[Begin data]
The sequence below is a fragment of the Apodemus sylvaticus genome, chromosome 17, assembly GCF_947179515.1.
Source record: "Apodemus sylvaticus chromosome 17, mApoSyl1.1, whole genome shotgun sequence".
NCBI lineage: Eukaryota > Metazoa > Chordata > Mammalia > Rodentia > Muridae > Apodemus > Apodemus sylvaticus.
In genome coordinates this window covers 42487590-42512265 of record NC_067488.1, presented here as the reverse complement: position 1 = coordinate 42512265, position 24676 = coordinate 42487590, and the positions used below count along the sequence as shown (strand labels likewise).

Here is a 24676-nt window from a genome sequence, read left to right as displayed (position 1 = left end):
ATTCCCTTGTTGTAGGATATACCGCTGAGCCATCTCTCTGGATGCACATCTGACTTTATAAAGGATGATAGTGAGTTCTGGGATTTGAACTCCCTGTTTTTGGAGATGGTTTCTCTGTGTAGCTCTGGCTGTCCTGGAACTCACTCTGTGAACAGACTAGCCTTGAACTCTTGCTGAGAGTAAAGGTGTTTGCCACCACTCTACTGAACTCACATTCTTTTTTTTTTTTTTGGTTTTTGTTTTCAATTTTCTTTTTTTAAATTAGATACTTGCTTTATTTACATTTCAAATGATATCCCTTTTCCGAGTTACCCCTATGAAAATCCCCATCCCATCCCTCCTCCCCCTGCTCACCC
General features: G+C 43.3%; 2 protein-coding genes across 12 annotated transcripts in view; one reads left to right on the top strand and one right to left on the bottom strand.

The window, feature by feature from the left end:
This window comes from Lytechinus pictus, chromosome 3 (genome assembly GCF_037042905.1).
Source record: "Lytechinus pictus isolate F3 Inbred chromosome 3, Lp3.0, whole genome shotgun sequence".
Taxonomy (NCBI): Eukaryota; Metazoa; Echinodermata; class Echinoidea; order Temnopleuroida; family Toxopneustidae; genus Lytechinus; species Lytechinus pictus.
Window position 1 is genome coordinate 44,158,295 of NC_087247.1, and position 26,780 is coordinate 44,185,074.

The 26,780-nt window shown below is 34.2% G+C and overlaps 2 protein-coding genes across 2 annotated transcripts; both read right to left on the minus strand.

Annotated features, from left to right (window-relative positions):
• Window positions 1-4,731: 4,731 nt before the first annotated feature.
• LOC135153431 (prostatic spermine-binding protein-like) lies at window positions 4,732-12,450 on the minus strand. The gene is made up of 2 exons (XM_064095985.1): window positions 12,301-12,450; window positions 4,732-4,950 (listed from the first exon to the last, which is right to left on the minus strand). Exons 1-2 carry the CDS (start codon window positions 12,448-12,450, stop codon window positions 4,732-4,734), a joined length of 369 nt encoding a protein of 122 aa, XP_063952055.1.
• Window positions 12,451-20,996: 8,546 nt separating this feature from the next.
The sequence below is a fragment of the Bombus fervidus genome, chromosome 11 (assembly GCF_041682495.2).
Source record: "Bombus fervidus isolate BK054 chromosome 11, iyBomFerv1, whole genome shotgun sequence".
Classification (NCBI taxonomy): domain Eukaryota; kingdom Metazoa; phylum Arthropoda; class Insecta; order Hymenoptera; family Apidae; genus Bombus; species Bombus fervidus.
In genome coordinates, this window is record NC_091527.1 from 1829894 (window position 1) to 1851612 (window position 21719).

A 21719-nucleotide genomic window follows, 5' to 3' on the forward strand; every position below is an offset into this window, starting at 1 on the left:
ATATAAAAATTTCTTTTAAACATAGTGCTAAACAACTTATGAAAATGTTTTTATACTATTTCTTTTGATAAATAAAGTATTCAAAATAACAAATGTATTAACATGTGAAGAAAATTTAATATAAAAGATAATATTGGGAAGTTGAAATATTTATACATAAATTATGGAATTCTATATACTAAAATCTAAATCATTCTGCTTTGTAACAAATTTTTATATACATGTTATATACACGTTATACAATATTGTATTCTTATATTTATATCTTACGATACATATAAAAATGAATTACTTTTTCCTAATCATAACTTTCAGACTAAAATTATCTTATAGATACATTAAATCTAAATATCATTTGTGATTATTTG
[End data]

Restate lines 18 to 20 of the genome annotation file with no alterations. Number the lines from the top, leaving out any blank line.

The sequence below is a fragment of the Bombus fervidus genome, chromosome 11 (assembly GCF_041682495.2).
Source record: "Bombus fervidus isolate BK054 chromosome 11, iyBomFerv1, whole genome shotgun sequence".
Classification (NCBI taxonomy): domain Eukaryota; kingdom Metazoa; phylum Arthropoda; class Insecta; order Hymenoptera; family Apidae; genus Bombus; species Bombus fervidus.